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  • Emerging Markets Debt Daily

    Markets Unfazed by “Currency Manipulator” Tag

    Natalia Gurushina, Economist, Emerging Markets Fixed Income
    August 06, 2019
     

    There was little market fallout from the “currency manipulator” tag slapped on China by the U.S. Mexico’s investments contracted further in May, feeding into the market expectation of additional policy easing.

    Not to be outdone in the latest round of trade “discussions”, the U.S. slapped a currency manipulator tag on China
    , placing it in the jolly good company of Switzerland, Germany, Taiwan, South Korea, Japan, Israel, Sweden and, until recently, the Czech Republic (this is a mix from the U.S. monitoring list and who Natalia is watching). The swarm of reports duly warned about “the consequences”. However, they are not particularly scary in practical terms (advising, expressing concerns, developing plans, etc.), which explains why the market reaction was short-lived. China’s central bank also lent a helping hand through its main signaling tool—the daily fix, keeping it below 7/U.S. dollar. With risky assets on a rollercoaster ride in the past few days, make sure you tune in to Portfolio Manager Eric Fine’s chat on Bloomberg Radio, as he will be talking about emerging markets in the wake of recent developments.

    Mexico’s investment dynamics does not bode well for the country’s growth outlook. Yearly gross fixed investments dropped by 7.4% in May—one of the worst readings after the global financial crisis (see chart below)—and the weakness was widespread, affecting both construction and machinery/equipment. High real interest rates is one of the reasons behind the decline, and this helps to explain why the market continues to price in 55bps of rate cuts for the next six months.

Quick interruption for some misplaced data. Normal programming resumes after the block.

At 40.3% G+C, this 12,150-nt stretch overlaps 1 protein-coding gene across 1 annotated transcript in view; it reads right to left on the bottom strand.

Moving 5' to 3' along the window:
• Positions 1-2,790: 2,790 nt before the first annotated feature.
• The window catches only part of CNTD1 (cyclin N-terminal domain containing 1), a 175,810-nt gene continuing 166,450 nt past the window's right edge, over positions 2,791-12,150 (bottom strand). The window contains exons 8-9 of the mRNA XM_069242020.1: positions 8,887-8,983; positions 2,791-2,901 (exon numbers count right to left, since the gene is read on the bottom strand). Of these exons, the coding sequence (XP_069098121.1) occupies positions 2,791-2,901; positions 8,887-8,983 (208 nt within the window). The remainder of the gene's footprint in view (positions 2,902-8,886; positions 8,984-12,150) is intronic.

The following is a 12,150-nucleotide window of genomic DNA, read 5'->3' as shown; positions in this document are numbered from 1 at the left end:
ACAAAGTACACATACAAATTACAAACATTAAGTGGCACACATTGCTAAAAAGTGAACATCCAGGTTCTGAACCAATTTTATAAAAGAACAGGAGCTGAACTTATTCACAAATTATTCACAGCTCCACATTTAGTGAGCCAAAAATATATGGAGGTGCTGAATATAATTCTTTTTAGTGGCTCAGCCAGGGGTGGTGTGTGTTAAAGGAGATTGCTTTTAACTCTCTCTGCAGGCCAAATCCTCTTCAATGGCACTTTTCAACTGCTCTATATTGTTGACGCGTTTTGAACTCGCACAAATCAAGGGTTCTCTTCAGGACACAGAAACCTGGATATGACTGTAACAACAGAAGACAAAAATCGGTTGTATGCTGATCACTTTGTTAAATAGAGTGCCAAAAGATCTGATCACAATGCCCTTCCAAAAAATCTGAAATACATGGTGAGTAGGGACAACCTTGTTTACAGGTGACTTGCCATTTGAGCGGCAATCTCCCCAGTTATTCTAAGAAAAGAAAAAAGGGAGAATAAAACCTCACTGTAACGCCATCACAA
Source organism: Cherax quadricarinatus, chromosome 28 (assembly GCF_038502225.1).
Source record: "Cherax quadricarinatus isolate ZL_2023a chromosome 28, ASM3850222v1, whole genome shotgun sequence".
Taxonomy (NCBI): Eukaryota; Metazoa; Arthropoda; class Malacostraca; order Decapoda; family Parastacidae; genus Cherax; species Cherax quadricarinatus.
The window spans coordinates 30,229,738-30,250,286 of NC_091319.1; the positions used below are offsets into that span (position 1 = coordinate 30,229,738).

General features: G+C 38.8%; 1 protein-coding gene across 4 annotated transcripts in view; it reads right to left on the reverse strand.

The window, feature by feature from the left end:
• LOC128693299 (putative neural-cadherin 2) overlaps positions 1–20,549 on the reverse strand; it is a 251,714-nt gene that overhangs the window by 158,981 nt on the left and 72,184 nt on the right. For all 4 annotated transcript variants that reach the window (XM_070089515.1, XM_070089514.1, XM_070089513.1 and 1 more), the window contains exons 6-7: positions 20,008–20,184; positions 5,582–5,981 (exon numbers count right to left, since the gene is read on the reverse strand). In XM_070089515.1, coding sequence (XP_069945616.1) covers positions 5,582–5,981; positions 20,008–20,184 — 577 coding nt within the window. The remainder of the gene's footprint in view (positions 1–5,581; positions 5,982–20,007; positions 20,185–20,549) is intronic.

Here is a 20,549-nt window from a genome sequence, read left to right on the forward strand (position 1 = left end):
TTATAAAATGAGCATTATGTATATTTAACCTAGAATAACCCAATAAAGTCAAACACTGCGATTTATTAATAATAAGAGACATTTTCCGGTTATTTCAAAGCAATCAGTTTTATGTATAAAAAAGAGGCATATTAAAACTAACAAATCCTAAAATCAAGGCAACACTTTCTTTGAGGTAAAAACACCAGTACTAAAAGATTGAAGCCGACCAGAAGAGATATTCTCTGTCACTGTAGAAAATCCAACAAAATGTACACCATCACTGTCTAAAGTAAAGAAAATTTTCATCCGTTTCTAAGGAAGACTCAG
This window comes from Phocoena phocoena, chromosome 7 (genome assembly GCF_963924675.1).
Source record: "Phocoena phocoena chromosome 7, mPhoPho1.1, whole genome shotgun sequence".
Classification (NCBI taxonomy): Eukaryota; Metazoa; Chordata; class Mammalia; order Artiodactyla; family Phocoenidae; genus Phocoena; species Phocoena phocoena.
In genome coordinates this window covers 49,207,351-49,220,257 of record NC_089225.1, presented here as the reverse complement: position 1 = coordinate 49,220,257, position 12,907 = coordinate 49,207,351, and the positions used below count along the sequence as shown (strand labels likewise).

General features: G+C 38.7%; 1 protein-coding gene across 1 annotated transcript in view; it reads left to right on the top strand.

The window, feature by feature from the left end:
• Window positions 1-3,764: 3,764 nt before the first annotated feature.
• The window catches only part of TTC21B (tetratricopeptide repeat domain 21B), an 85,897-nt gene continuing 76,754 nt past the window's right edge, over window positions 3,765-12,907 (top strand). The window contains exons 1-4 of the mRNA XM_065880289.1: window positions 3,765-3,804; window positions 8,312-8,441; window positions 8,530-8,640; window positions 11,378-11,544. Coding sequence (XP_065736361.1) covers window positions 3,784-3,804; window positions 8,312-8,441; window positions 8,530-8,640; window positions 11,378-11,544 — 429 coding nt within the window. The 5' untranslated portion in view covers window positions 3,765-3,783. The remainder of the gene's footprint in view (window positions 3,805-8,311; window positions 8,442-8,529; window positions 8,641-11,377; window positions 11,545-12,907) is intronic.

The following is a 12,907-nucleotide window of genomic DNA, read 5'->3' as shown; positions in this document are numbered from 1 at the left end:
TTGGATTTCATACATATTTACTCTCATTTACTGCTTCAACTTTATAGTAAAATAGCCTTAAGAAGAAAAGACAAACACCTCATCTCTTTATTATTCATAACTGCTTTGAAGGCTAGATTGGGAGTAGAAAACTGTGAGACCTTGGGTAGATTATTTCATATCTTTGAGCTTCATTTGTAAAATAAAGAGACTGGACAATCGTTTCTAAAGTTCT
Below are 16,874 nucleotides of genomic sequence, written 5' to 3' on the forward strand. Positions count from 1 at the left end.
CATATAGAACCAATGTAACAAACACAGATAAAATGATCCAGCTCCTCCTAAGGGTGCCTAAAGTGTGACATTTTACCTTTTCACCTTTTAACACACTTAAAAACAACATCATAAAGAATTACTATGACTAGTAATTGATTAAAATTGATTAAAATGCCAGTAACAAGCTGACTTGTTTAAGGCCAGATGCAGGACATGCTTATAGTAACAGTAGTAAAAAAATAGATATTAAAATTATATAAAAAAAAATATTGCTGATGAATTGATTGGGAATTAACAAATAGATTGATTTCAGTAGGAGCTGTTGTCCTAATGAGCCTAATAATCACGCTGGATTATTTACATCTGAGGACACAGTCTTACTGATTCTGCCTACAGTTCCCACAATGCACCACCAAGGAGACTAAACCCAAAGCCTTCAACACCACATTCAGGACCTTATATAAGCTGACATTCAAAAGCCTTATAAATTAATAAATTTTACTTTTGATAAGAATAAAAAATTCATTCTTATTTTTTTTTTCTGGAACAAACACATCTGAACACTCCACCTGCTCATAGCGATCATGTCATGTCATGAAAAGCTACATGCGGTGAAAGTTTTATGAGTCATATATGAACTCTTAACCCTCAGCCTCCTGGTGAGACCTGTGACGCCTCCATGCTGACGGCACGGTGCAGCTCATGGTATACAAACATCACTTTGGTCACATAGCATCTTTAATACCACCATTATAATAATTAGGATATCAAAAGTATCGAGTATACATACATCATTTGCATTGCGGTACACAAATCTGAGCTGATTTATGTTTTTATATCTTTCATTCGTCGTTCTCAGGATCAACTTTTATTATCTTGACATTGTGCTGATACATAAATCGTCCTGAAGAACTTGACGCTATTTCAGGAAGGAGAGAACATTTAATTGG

Russia’s downside inflation surprises are back—together with firmer expectations of additional policy rate cuts. Both headline and core inflation undershot consensus in July, moderating to 4.6% and 4.5% year-on-year, respectively. Today’s releases support the central bank’s dovish guidance, with another rate cut likely taking place in early September. Russia’s underwhelming growth outlook supports this view. The usual risks are geopolitics, volatile food prices and the exchange rate (albeit the latest round of sanctions proved less punitive than initially feared).  

    Chart at a Glance: Mexico’s Investments Dynamics Continues to Disappoint

    Mexico’s Investments Dynamics Continues to Disappoint

    Source: Bloomberg LP

  • IMPORTANT DEFINITIONS & DISCLOSURES  

    PMI – Purchasing Managers’ Index: economic indicators derived from monthly surveys of private sector companies; ISM – Institute for Supply Management PMI: ISM releases an index based on more than 400 purchasing and supply managers surveys; both in the manufacturing and non-manufacturing industries; CPI – Consumer Price Index: an index of the variation in prices paid by typical consumers for retail goods and other items; PPI – Producer Price Index: a family of indexes that measures the average change in selling prices received by domestic producers of goods and services over time; PCE inflation – Personal Consumption Expenditures Price Index: one measure of U.S. inflation, tracking the change in prices of goods and services purchased by consumers throughout the economy; MSCI – Morgan Stanley Capital International: an American provider of equity, fixed income, hedge fund stock market indexes, and equity portfolio analysis tools; VIX – CBOE Volatility Index: an index created by the Chicago Board Options Exchange (CBOE), which shows the market's expectation of 30-day volatility. It is constructed using the implied volatilities on S&P 500 index options.; GBI-EM – JP Morgan’s Government Bond Index – Emerging Markets: comprehensive emerging market debt benchmarks that track local currency bonds issued by Emerging market governments.; EMBI – JP Morgan’s Emerging Market Bond Index: JP Morgan's index of dollar-denominated sovereign bonds issued by a selection of emerging market countries; EMBIG - JP Morgan’s Emerging Market Bond Index Global: tracks total returns for traded external debt instruments in emerging markets.

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